Jaguars at Giants

How will the Giants use Saquon Barkley? We’ll get a lot of answers this week, as facing the NFL’s fastest defense demands that an offense rely more on highly-schemed tactics. One ploy could be to put Barkley on the same side of the field as Odell Beckham—be it out wide, in the slot or even in an offset shotgun tailback position. The Steelers have done this for years with Le’Veon Bell and Antonio Brown. It’s hard for a D to double-team two stars on one side.

Steelers at Browns

Speaking of Bell … his absence puts second-year back James Conner in the spotlight. The Steelers can tout Conner’s running ability, but the question is how much they can trust the young back in pass protection. No defense was more aggressive with disguises and blitzes than the Browns last year.

Chiefs at Chargers

The Pat Mahomes hype machine is in high speed at Sports Illustrated, where a shocking number of staffers picked Kansas City for the Super Bowl. Young QBs, especially when they have dynamic skill sets like Mahomes, can be frenetic when they get an unclear defensive picture. Fortunately, the Chargers under coordinator Gus Bradley aren’t a big disguising defense. Bradley prefers to stay simple and let his men play fast. Perhaps no defense is fast enough for Tyreek Hill, Sammy Watkins and Travis Kelce. If Mahomes can stay patient and poised, we could see some of the big plays that have our staffers so excited. ;

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Cowboys at Panthers

Last we saw Panthers offensive coordinator Norv Turner, he was struggling with an injury-ravaged offensive line in Minnesota, where he ultimately resigned as Mike Zimmer’s offensive architect. Now, he finds himself with a Panthers O-line that is without left tackle Matt Kalil (knee) and made no moves to replace departed stalwart guard Andrew Norwell. Such is life in the NFL. Turner, who employs a downfield passing game, must adapt by keeping extra men in to pass-block. The Cowboys will stress his offensive line with stunts and twists, including in the running game.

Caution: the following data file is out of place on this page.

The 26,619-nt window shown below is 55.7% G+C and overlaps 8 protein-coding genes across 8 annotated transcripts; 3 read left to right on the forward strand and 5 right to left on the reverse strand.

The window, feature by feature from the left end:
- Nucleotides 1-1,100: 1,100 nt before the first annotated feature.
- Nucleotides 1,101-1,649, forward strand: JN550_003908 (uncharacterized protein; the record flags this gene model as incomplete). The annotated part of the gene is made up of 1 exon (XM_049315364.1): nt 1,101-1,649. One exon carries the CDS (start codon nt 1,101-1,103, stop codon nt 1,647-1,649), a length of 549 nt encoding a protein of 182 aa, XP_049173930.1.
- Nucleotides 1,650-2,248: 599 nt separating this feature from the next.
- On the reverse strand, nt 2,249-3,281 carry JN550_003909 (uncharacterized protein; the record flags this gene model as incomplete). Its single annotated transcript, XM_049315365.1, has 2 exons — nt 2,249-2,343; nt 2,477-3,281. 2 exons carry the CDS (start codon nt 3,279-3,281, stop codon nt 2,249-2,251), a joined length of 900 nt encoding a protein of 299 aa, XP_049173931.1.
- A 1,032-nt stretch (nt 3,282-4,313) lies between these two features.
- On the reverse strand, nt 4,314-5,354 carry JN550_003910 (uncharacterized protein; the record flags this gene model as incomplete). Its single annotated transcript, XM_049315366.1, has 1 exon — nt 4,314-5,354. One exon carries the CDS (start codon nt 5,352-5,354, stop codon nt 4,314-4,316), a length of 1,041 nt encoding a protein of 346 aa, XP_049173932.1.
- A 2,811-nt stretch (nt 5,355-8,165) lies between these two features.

Redskins at Cardinals

Much of Washington’s passing game occurs inside to take advantage of top weapons like tight ends Jordan Reed and Vernon Davis, slot man Jamison Crowder and backfield receiver Chris Thompson. An inside-based passing game is notable this week for two reasons: 1) It naturally keeps Cardinals shutdown perimeter corner Patrick Peterson out of the equation, and 2) It can exploit the spacing issues that arise in new Cardinals head coach Steve Wilks’s scheme, which features a unique mix of slot blitzes and zone coverage.

Seahawks at Broncos

We talk so much about quarterback Case Keenum’s limitations that it’s easy to forget he was one of the more aggressive QBs in football last year. Will the Broncos use that aggression to go downfield against Seattle’s revamped (downgraded) secondary? Before Tuesday, the answer would have surely been yes. But then Seahawks free safety Earl Thomas ended his holdout. Now we must wait and see.

Bears at Packers

All eyes are on Khalil Mack. He’ll face a not-always-pretty, but often-effective Bryan Bulaga Sunday night. Typically, the Packers don’t give Bulaga much help in pass protection, preferring instead to get all five eligible receivers quickly out in routes.

• Question or comment? Email us at talkback@themmqb.com.